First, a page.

They are willing to cope with string instruments as long as Singapore is not noisy.
Instead of relying on loud banging and crashing sounds during performances that could potentially result in culling, many dance troupes said they are performing piano renditions of classic lion dance tunes to keep up with Singapore’s anti-noise environment.
Wu Shi, one of the leading lion dance troupe members, said he is not worried that choreographing dance moves using piano tunes will change the feel of the performance and an abandonment of tradition: “We have already seen what happens when there is too much noise in Singapore. It will result in culling and bans.”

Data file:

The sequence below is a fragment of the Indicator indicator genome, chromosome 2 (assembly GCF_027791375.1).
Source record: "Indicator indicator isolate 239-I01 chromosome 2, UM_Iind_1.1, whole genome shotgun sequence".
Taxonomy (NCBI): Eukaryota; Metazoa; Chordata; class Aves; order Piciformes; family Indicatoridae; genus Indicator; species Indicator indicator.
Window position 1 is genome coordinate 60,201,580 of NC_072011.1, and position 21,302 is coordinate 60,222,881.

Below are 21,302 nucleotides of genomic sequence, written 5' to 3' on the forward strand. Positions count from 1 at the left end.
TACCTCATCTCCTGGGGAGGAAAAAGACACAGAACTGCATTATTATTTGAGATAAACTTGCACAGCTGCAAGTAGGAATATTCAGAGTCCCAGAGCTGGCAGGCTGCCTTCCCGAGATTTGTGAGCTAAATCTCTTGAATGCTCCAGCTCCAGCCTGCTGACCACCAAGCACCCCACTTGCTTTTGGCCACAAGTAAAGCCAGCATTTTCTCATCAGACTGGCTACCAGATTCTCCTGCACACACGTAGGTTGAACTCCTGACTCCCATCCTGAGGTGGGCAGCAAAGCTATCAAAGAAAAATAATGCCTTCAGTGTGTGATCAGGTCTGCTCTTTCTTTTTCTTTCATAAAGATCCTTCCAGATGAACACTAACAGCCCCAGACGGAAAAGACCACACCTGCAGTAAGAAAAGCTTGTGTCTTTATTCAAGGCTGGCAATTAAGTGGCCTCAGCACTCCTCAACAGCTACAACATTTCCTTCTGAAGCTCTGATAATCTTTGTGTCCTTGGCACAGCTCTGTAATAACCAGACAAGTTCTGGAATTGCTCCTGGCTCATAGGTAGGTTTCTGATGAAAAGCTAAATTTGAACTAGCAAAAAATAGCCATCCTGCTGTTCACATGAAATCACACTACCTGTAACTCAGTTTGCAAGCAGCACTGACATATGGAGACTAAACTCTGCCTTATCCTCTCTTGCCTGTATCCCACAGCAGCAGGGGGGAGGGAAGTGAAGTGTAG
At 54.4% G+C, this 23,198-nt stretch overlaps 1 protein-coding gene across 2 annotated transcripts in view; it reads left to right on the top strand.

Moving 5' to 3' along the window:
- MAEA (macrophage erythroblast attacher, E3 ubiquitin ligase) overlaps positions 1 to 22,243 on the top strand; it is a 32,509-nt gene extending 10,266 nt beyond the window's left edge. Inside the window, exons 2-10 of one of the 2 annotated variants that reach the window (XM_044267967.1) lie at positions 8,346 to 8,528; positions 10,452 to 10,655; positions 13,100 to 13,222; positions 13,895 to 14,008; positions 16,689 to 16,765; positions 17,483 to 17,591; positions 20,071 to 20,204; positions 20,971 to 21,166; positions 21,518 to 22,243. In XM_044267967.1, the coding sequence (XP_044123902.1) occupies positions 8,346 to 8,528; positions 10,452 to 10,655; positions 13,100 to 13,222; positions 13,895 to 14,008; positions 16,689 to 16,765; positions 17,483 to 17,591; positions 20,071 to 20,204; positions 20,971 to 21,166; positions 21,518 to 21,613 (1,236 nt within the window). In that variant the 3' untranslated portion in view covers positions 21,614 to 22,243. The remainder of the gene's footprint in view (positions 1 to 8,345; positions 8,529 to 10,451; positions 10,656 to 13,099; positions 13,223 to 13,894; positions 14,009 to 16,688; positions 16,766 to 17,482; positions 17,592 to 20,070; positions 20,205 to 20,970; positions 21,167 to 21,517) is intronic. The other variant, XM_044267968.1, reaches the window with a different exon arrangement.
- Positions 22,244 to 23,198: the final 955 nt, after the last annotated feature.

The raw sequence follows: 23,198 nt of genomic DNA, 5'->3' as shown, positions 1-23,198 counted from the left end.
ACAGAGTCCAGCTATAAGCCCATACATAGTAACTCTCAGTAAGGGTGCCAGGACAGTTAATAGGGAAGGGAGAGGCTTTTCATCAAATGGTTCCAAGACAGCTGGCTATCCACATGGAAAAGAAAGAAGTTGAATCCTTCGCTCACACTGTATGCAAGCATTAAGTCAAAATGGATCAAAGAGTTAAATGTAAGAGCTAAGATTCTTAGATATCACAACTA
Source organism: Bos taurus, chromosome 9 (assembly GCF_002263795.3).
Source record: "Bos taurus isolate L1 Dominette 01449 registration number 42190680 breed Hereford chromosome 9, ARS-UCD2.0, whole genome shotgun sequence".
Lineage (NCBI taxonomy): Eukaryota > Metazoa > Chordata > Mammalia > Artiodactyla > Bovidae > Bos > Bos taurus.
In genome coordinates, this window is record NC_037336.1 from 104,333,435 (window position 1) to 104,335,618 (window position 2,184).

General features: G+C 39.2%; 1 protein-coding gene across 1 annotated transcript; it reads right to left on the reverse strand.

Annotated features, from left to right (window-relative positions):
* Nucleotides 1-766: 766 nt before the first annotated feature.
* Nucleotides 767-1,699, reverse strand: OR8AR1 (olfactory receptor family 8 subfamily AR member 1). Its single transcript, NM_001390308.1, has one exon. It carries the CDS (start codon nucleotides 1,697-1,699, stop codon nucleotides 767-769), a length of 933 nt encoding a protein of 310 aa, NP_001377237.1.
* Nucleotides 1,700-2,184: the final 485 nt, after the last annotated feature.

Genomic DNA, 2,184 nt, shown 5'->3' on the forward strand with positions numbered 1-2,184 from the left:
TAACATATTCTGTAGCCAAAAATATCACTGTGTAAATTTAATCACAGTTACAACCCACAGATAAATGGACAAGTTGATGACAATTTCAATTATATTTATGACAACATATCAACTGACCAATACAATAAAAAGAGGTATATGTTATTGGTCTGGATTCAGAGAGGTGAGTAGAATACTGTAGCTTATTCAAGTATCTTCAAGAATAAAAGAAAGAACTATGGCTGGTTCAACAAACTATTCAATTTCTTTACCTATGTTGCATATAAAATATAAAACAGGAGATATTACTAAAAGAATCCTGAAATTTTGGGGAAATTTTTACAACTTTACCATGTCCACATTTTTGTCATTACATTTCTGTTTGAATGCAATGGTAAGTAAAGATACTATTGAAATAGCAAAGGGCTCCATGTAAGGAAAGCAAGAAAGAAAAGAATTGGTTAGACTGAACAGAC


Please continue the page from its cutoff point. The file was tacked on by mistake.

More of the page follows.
“As we are aware that drumming could be banned forever as they can be deemed to be noisy, we have taken the first step of keeping up with the times by using pianos instead.”
Other locals said such a move should be applauded.
Cha See Lang, another local, said: “Now Singapore is peaceful and quiet. The next Singaporean to complain that it is noisy will be culled.”
At press time, concert organisers in Singapore have confirmed that all live acts performing in Singapore from this month onward will have to do so without percussion or any identifiable drum kit.